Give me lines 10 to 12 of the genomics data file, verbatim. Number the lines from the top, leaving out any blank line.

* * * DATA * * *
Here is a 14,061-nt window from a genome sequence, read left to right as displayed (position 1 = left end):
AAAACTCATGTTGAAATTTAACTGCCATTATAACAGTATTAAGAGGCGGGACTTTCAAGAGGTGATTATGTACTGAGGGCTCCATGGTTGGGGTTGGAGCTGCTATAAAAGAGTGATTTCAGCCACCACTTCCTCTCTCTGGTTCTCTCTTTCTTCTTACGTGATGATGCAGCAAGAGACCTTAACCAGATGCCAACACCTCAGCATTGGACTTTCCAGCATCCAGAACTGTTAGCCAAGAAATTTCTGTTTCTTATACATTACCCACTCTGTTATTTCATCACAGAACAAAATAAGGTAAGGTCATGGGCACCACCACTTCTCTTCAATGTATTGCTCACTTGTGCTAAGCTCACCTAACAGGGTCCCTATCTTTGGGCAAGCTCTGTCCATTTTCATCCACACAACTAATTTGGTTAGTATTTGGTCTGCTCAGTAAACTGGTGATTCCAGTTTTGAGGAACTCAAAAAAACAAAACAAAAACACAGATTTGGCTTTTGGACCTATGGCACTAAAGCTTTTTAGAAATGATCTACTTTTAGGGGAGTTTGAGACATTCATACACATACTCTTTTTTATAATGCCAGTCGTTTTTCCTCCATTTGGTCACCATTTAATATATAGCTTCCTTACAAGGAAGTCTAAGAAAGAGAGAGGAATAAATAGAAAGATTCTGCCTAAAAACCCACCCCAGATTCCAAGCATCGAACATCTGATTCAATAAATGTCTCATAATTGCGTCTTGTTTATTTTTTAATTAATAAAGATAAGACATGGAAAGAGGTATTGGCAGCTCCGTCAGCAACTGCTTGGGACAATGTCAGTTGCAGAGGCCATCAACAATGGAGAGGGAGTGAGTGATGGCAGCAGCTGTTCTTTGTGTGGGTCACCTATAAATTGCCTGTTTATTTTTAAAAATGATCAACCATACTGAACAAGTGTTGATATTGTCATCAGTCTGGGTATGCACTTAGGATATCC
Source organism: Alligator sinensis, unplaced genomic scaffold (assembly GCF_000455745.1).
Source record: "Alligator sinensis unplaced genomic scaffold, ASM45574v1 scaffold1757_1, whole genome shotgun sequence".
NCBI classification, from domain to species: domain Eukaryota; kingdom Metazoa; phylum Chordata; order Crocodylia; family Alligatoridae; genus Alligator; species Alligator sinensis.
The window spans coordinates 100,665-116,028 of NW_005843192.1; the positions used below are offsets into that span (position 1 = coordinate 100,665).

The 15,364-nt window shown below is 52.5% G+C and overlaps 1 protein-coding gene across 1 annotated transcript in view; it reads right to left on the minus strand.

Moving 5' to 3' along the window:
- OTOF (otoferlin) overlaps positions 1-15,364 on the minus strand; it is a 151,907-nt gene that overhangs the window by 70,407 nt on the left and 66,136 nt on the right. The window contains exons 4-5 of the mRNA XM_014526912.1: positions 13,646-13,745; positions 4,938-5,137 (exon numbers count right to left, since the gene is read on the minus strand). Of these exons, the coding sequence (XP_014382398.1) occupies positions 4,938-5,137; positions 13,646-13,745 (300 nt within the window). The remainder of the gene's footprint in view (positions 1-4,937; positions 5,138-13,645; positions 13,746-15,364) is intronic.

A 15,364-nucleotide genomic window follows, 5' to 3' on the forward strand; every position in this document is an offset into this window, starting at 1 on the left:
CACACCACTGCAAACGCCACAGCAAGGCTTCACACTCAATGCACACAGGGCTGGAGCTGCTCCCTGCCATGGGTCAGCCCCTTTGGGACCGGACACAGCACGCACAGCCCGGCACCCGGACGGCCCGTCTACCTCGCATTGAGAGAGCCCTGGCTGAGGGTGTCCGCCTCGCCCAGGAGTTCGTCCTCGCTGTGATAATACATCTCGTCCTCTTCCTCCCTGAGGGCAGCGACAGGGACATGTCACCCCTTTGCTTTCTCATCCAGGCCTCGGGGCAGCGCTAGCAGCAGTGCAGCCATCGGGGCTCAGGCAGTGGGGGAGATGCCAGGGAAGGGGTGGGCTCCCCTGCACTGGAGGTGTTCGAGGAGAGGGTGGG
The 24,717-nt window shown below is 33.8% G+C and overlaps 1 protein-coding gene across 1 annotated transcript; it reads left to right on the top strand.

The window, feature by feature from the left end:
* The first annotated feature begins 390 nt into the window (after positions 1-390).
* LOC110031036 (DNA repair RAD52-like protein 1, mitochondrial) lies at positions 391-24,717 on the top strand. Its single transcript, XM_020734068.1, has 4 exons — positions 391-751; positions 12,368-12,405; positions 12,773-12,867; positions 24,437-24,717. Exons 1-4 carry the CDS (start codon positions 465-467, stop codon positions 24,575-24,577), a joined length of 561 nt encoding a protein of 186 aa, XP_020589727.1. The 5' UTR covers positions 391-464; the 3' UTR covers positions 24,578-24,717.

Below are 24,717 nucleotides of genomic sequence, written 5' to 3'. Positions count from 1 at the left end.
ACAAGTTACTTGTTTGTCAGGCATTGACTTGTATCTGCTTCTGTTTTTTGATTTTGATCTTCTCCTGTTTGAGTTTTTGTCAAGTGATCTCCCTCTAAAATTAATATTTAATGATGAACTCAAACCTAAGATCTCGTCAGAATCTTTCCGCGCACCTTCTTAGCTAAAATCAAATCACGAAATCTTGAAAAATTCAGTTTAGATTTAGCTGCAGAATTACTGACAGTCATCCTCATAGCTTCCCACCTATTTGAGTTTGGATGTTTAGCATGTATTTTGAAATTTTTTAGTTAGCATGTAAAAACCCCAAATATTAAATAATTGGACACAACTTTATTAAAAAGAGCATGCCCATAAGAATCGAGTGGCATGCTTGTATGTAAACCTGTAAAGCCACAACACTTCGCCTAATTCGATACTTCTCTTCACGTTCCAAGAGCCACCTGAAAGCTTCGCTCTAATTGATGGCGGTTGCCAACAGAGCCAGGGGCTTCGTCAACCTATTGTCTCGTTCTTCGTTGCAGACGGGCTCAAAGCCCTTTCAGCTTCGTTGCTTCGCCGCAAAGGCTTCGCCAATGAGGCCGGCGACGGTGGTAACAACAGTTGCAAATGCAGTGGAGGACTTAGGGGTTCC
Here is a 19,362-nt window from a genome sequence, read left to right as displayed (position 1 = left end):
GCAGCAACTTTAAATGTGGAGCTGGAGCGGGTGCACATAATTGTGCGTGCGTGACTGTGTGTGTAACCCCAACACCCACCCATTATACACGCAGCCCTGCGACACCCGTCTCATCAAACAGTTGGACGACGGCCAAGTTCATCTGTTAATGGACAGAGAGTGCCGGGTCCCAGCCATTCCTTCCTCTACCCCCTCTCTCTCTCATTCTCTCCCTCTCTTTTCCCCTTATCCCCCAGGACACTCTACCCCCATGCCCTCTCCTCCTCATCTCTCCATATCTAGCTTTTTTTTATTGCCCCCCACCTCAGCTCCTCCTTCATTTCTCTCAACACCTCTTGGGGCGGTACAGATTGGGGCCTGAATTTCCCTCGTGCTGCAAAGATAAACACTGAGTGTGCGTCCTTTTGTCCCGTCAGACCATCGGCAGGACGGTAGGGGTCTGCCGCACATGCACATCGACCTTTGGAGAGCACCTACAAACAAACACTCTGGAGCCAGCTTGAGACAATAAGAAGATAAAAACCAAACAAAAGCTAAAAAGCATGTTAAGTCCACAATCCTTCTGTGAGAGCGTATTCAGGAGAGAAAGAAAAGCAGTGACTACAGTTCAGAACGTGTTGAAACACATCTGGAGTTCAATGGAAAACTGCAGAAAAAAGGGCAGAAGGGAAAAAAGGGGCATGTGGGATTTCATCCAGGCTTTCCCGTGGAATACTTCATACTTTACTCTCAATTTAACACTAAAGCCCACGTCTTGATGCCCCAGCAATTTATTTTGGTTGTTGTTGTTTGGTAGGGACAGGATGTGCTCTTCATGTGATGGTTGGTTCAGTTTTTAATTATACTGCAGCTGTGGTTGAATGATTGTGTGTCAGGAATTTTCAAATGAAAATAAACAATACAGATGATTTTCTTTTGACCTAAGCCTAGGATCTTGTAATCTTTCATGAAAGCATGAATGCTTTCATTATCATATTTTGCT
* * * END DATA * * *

A 15,364-nucleotide genomic window follows, 5' to 3' on the forward strand; every position in this document is an offset into this window, starting at 1 on the left:
CACACCACTGCAAACGCCACAGCAAGGCTTCACACTCAATGCACACAGGGCTGGAGCTGCTCCCTGCCATGGGTCAGCCCCTTTGGGACCGGACACAGCACGCACAGCCCGGCACCCGGACGGCCCGTCTACCTCGCATTGAGAGAGCCCTGGCTGAGGGTGTCCGCCTCGCCCAGGAGTTCGTCCTCGCTGTGATAATACATCTCGTCCTCTTCCTCCCTGAGGGCAGCGACAGGGACATGTCACCCCTTTGCTTTCTCATCCAGGCCTCGGGGCAGCGCTAGCAGCAGTGCAGCCATCGGGGCTCAGGCAGTGGGGGAGATGCCAGGGAAGGGGTGGGCTCCCCTGCACTGGAGGTGTTCGAGGAGAGGGTGGG
The 24,717-nt window shown below is 33.8% G+C and overlaps 1 protein-coding gene across 1 annotated transcript; it reads left to right on the top strand.